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Growth Without Scale Effects

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  • Alwyn Young

Abstract

An increase in the size (scale) of an economy increases the total quantity of rents that can be captured by successful innovators which, in equilibrium, should lead to a rise in innovative activity. Conventional wisdom and the theoretical predictions of models of endogenous innovation suggest that this increased research effort should lead to more rapid growth. As noted by Jones [1993], this prediction is at odds with the postwar experience of the OECD, where the growth of the market has indeed led to an increased R&D effort which, however, has been translated into stagnant or declining growth rates. Drawing upon the remarkable insights of the museum curator S.C. Gilfillan [1935], this paper modifies models of endogenous innovation to allow for the possibility that a rise in the profitability of innovative activity could lead to an increased variety of differentiated solutions to similar problems. An increased variety of technologies (e.g. an increase in the number and types of contraceptives) will increase the level of utility of the average consumer. If, however, continued improvement of this increased variety of technologies requires increased research input, a rise in the scale of the market could raise the equilibrium quantity of R&D, without increasing the economy's growth rate. Furthermore, increased product variety, brought about by increases in market size, might reduce the returns to improving product quality, paradoxically lowering an economy's growth rate while increasing the total resources devoted to R&D.

Suggested Citation

  • Alwyn Young, 1995. "Growth Without Scale Effects," NBER Working Papers 5211, National Bureau of Economic Research, Inc.
  • Handle: RePEc:nbr:nberwo:5211
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    Cited by:

    1. Patrick Vanhoudt, 1999. "Did the European unification induce economic growth? In search of scale effects and persistent changes," Review of World Economics (Weltwirtschaftliches Archiv), Springer;Institut für Weltwirtschaft (Kiel Institute for the World Economy), vol. 135(2), pages 193-220, June.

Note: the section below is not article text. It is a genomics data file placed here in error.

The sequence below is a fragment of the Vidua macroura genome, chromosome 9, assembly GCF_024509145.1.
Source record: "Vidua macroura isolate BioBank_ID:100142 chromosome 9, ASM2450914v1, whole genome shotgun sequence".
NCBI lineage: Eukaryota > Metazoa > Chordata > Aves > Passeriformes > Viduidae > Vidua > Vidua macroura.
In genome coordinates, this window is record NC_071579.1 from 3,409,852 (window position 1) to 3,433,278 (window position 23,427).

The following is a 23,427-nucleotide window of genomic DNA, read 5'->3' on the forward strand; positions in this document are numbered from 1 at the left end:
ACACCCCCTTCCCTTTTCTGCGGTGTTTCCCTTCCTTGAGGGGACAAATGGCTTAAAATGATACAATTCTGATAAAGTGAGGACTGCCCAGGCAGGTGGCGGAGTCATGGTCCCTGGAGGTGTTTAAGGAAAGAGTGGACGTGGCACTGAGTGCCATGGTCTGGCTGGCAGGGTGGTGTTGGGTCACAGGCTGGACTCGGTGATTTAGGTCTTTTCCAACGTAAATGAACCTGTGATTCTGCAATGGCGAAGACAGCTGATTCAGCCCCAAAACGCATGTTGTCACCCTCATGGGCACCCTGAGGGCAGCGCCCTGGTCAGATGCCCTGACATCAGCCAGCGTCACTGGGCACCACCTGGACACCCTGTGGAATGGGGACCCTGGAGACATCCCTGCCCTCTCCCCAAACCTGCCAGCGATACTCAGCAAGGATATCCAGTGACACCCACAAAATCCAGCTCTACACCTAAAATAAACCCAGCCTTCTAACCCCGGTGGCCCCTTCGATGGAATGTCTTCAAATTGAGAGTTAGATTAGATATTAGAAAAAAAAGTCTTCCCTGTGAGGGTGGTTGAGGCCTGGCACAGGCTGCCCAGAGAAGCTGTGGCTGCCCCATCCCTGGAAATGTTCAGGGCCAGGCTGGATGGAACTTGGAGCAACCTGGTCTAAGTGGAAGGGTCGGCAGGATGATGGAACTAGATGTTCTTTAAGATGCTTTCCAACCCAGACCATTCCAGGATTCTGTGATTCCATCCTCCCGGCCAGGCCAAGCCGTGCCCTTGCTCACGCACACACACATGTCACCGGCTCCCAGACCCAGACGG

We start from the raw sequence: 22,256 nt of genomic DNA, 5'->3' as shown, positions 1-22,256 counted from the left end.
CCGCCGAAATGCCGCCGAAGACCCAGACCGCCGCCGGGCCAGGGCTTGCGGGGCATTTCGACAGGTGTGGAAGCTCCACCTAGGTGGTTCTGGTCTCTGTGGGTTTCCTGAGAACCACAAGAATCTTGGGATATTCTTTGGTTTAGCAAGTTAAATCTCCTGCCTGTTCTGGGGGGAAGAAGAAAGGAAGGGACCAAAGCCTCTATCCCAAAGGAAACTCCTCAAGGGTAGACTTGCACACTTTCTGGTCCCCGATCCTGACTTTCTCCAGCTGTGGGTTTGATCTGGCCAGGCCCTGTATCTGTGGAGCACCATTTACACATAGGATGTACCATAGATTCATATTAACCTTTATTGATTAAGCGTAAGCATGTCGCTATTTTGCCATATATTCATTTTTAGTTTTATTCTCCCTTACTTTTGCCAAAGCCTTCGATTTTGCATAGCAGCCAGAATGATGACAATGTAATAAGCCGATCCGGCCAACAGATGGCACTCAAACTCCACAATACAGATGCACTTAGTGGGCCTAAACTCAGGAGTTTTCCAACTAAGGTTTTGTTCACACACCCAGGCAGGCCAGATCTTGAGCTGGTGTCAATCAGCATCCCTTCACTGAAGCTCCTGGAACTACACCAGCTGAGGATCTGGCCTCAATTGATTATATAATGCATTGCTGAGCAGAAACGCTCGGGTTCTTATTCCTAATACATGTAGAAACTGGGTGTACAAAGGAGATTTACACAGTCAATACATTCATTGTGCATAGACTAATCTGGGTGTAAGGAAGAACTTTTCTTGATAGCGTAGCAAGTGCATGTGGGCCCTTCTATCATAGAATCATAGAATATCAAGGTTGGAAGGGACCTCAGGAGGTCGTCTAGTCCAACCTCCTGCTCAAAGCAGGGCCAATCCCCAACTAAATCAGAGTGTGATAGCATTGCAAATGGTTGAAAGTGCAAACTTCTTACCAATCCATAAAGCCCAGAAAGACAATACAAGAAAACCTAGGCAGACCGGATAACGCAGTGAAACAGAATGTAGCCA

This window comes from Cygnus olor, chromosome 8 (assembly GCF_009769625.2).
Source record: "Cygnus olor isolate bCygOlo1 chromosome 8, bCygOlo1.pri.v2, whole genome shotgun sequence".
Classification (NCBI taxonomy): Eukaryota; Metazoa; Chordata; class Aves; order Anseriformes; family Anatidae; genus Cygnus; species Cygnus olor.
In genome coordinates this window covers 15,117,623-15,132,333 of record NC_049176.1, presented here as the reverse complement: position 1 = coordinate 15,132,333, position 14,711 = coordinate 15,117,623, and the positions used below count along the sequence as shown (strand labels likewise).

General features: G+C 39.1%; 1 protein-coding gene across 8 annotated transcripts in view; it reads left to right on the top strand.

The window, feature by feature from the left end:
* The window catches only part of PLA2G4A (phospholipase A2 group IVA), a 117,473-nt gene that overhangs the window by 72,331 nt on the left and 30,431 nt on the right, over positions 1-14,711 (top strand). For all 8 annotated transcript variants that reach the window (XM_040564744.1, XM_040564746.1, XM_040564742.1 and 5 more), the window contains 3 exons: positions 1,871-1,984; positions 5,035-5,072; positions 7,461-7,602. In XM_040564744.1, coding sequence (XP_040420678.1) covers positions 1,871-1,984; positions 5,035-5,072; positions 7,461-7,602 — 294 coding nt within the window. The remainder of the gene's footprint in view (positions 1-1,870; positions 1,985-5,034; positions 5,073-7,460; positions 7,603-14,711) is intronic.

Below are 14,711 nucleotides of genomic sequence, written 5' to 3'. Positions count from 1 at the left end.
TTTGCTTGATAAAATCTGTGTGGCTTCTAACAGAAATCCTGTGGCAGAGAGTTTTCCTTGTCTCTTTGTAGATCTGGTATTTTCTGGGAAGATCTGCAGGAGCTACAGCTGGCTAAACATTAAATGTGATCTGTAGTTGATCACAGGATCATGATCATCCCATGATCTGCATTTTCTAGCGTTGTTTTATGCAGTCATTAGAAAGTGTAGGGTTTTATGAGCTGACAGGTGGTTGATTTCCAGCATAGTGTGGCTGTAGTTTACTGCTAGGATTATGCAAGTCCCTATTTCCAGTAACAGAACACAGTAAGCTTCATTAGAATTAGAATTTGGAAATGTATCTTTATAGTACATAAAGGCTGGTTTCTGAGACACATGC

2. Kenny, Charles & Williams, David, 2001. "What Do We Know About Economic Growth? Or, Why Don't We Know Very Much?," World Development, Elsevier, vol. 29(1), pages 1-22, January.
    3. Long, N.V. & Wong, K.Y., 1996. "Endogenous Growth and International Trade: A Survey," Working Papers 96-07, University of Washington, Department of Economics.
    4. Diao, Xinshen & Roe, Terry L., 1996. "A Dynamic CGE Model of R&D Based Growth in the U.S. Economy: An Experiment Using the New Growth Theory," 1996: Implications of the New Growth Theory to Agricultural Trade Research and Trade Policy Conference, December 1996, Washington DC 50866, International Agricultural Trade Research Consortium.
    5. Peretto, Pietro & Smulders, Sjak, 1998. "Specialization, Knowledge Dilution, and Scale Effects in an IO-Based Growth Model," Working Papers 98-07, Duke University, Department of Economics.
    6. Zoltan J. Acs & Bo Carlsson & Pontus Braunerhjelm & David B. Audretsch, "undated". "The Missing Link," Papers on Entrepreneurship, Growth and Public Policy 2005-08, Max Planck Institute of Economics, Entrepreneurship, Growth and Public Policy Group.
    7. Boyan Jovanovic, 1995. "Learning and Growth," NBER Working Papers 5383, National Bureau of Economic Research, Inc.
    8. Ka Wai Terence Fung & Chi Keung Marco Lau & Kwok Ho Chan, 2016. "An R&D-based real business cycle model," International Review of Economics, Springer;Happiness Economics and Interpersonal Relations (HEIRS), vol. 63(4), pages 327-358, December.
    9. Dinopoulos, Elias & Segerstrom, Paul, 1999. "The dynamic effects of contingent tariffs," Journal of International Economics, Elsevier, vol. 47(1), pages 191-222, February.
    10. Koichi Futagami & Yasushi Ohkusa, 2003. "The Quality Ladder and Product Variety: Larger Economies May Not Grow Faster," The Japanese Economic Review, Japanese Economic Association, vol. 54(3), pages 336-351.
    11. Klenow, Peter J., 1996. "Industry innovation: where and why," Carnegie-Rochester Conference Series on Public Policy, Elsevier, vol. 44(1), pages 125-150, June.
    12. Baldwin, Richard E. & Forslid, Rikard, 1999. "Incremental trade policy and endogenous growth:: A q-theory approach," Journal of Economic Dynamics and Control, Elsevier, vol. 23(5-6), pages 797-822, April.
    13. Dinopoulos, Elias & Syropoulos, Constantinos, 1997. "Tariffs and Schumpeterian growth," Journal of International Economics, Elsevier, vol. 42(3-4), pages 425-452, May.

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